Orange County Executive Steven M. Neuhaus is proud to recognize Black History Month, which runs through the month of February.
“Black History Month encourages us to celebrate and honor all black Americans who have played a significant role in the common history of our County,” Neuhaus said. “African-Americans have been important benefactors in the development of Orange County. They have served as leaders and renowned professionals in, among other fields, business, music, dance, and education. We are proud of the many contributions that Black Americans have made to our County’s wonderful history.”
According to Orange County historian Johanna Yaun, Black Americans have had positive impacts on the history of Orange County dating back to the 1600s. In about 1620, Jan Rodriguez, an interpreter for the Dutch West India Company in New Amsterdam (now New York City), began working in Orange and the surrounding counties. Orange County also played an integral role in the Underground Railroad, the route used by slaves to escape to freedom in Canada in the mid-1800s. Safe houses that sheltered escaping slaves have been chronicled in Goshen and in Newburgh.
Approximately 178,000 soldiers of African American descent served in the Civil War on the Union side. Several hundred were from Orange County and received pensions after the war, using these funds to buy small homes and farms here. In 1870, celebrated civil rights activist Frederick Douglass visited Newburgh, toured Washington’s Headquarters, and spoke at the Opera House to urge black men to exercise their newly won franchise rights. The classic autobiography detailing the abuse of young black women bound in slavery, Incidents in The Life of a Slave Girl, was written in Cornwall by Harriet Jacobs who escaped from Maryland and made a new life in Orange County.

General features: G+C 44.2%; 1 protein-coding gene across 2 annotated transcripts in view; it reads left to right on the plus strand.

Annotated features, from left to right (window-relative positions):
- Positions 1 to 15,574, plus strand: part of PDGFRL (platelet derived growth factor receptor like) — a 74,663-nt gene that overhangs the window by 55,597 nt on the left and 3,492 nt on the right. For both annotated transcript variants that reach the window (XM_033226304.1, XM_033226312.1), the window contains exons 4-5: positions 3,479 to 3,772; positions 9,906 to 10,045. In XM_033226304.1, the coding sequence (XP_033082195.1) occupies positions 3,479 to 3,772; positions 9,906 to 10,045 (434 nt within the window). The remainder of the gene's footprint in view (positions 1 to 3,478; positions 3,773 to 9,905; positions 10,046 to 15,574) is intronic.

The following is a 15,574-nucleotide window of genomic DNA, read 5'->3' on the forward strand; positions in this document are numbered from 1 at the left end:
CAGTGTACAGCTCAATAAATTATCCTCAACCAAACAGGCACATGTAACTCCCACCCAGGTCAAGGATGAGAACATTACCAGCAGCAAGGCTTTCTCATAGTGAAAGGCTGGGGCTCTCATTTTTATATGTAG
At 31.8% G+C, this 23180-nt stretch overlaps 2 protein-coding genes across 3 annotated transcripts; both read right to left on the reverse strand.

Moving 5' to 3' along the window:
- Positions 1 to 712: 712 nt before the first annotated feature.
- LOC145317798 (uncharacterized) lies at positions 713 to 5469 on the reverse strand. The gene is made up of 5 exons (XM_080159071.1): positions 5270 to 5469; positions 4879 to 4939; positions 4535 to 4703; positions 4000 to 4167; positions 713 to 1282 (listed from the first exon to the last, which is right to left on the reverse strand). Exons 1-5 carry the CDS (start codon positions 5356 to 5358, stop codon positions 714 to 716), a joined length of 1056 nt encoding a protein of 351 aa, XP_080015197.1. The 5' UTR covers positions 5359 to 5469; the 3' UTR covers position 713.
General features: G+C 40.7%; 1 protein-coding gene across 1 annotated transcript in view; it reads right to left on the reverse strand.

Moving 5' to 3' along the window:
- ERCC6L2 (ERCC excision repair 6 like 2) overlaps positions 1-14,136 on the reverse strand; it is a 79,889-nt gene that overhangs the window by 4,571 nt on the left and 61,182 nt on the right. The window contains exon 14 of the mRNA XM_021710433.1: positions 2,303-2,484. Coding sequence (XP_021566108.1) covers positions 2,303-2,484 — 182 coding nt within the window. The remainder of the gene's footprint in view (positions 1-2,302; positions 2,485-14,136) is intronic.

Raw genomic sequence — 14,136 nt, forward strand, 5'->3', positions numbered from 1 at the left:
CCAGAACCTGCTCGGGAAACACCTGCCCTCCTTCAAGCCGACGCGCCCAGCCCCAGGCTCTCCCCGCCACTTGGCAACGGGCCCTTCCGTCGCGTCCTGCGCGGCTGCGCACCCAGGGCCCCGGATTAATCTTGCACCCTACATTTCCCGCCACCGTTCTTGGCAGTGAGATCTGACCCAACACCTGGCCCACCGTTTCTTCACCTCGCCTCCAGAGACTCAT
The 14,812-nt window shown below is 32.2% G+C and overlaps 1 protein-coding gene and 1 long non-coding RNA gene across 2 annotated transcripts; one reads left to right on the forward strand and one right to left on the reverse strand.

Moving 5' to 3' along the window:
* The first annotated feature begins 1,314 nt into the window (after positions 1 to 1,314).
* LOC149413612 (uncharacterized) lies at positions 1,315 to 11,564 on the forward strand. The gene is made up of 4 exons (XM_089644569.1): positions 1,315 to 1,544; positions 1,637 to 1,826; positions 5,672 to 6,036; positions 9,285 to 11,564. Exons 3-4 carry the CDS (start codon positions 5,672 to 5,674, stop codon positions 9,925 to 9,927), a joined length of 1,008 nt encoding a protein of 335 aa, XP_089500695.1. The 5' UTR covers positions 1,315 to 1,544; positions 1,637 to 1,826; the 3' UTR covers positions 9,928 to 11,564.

Newburgh is the birthplace of James Varick, who founded the AME Zion Church in 1821 and was its first bishop. Orange County also played a role in the early stages of the country’s civil rights movement.